That being said, I also believe that if you really want to understand how Ashley Judd can act as a third wave feminist, it is important to understand the issue of harassment from an intersectional perspective. Intersectionality in this case means understanding how very few women are actually in Ashley Judd’s position of racial and economic privilege to respond to their harassers. For many women it is not a matter of needing to learn to stand up for themselves, instead I would argue that the changes that need to be made have more to do with governments that ignore women who DO stand up for themselves. For instance, in Canada, Aboriginal women and their communities continue to try and bring attention to the over 1000 women who have gone missing and been murdered since the 1980s. Despite this effort, the racialized and marginalized position of Aboriginal women in society has let this issue be overlooked. Stephen Harper has refused to acknowledge the sociological and structural nature of this issue, and focuses instead on how these are individual instance of crime. Additionally, while I think it is great and very brave for women to advocate for themselves in these situations, it should not have to be their responsibility to do so. Rather it is their harassers who ought to be responsible for changing, and the state’s job to enforce this. For many women experiencing multiple forms of oppression Ashley Judd’s approach is not an option. Nevertheless, I hope that Judd’s actions can bring some change to the existing culture, given that she has more positional power to do so.
    I also though it was interesting how you drew a comparison between the types of harassment female celebrities can expect to endure versus, the sexual harassment they should not have to face. I understand that you were using this comparison to draw attention to the severity of sexual harassment in particular, but I don’t think that making Selena Gomez’s face without makeup the cover story of a magazine is so far off from the culture of sexual harassment. The obsession with female celebrities’ and women’s appearances in general, relates back to the view of women as objects, whose worth is based on their appearance. This same view of women as objects is part of why it is seen as ok to harass women on Twitter in a sexual. I think its important to recognize how all these issue are intertwined with one another because it is the far-reaching and all encompassing nature of rape-culture, which makes it such a threat. Therefore even the seemingly benign instances where women are treated as objects need to be changed.

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  2. This was a very interesting post to read! I enjoyed how you recognized that Ashley Judd’s social status is what allowed her story to obtain so much media attention. As Meera pointed out, Judd’s privileged positionality is important to consider. Most women do not have the option to take Judd’s approach. I also thought Meera’s point about the role of governments in listening to the women who do speak out about sexual harassment particularly compelling! This is such an important understanding, especially in the case of the missing and murdered Indigenous women in Canada.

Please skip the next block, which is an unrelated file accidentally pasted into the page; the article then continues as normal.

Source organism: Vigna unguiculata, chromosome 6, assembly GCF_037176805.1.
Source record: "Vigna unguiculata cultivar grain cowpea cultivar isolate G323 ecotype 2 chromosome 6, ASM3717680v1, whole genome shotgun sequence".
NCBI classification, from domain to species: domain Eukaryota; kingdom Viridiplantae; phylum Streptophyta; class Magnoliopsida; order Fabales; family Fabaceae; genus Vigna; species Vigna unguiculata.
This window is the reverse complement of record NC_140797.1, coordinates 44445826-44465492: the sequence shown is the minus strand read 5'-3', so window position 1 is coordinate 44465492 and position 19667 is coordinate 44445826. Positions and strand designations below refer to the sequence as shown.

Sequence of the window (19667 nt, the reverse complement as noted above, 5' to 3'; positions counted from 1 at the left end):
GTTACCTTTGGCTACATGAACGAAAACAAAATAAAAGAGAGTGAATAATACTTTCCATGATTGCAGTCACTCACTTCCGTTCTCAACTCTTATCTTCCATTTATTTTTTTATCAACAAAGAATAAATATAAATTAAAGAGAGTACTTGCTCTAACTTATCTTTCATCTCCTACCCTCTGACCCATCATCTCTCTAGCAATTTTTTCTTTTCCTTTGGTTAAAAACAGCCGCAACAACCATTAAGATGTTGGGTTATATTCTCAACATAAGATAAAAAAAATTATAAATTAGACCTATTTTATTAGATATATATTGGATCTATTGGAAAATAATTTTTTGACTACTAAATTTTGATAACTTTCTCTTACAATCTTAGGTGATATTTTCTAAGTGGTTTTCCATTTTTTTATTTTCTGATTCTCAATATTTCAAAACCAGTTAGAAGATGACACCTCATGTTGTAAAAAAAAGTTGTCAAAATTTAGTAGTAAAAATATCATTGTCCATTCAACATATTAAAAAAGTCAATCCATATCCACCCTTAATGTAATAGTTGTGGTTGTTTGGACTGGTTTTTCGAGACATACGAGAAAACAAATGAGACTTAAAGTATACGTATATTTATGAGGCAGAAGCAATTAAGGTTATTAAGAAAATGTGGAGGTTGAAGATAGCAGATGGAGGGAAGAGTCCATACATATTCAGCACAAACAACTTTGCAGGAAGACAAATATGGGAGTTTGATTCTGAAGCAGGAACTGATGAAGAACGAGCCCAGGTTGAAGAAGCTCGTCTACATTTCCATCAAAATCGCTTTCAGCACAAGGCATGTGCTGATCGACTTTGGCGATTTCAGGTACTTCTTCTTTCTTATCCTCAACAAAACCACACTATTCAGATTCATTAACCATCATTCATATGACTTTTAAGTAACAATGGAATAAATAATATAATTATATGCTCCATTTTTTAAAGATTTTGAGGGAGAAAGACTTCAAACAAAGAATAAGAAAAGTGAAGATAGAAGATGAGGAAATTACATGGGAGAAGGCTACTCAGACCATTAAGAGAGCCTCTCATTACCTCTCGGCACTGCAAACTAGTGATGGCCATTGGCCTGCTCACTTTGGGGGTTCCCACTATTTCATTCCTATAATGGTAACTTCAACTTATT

In connection with your first point about Judd’s status allowing her story to be told, I also loved how you recognized that being in the spot like can also contribute to oppression. It is important to recognize all aspects of one’s positionality to understand the oppression that they face. Celebrities are often targets for extreme harassment and verbal abuse (often online or behind a screen, as you pointed out). The example of the comment about Selena Gomez is a great example of this. As Meera said, the common occurrence of treating or talking about women as objects needs to be changed.
    I’m also really happy that you highlighted the connection to self-esteem and mental health issues! This is such an important issue that needs more attention. Hopefully NGOs like the one you mentioned will help to encourage and empower women to seek the help that they need and have their voices heard.

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  3. Thanks for the interesting blog! I really like how you mentioned that often abusers hide behind a computer screen. Technology can facilitate all kinds of horrible harassment. I think that this scenario really begs the question of who is responsible for stopping online harassment. Is it up to the victim to speak out, or should we be pressuring platforms such as Twitter and Facebook to crack down on harassment?

    Another important question that this scenario raises is that of how the legal system should deal with online harassment. If someone walked up to a woman in person and threatened to rape her then the victim would unquestionably have the grounds to press charges against their perpetrator. Unfortunately laws on harassment tend to be outdated and not equipped to deal with harassment that occurs over the Internet. I hope that Ashley Judd’s case will set a new precedent in how these cases are treated in the future, but I am skeptical. I have read multiple stories where women are disregarded or even laughed at when they report online harassment. This article is particularly alarming: http://www.psmag.com/health-and-behavior/women-arent-welcome-internet-72170.

    I wonder if ignorance of technology is the cause of this blatant regard for online harassment or if it is a more insidious reason such as misogyny. Unfortunately, I tend to believe it is the latter. There are countless examples of online harassment having real-life consequences, such as the Amada Toss case where a young girl was driven to suicide as a result of online bullying. I believe that it is imperative that online harassment is taken seriously and I hope that Judd’s story helps to raise public awareness of the gravity of this matter.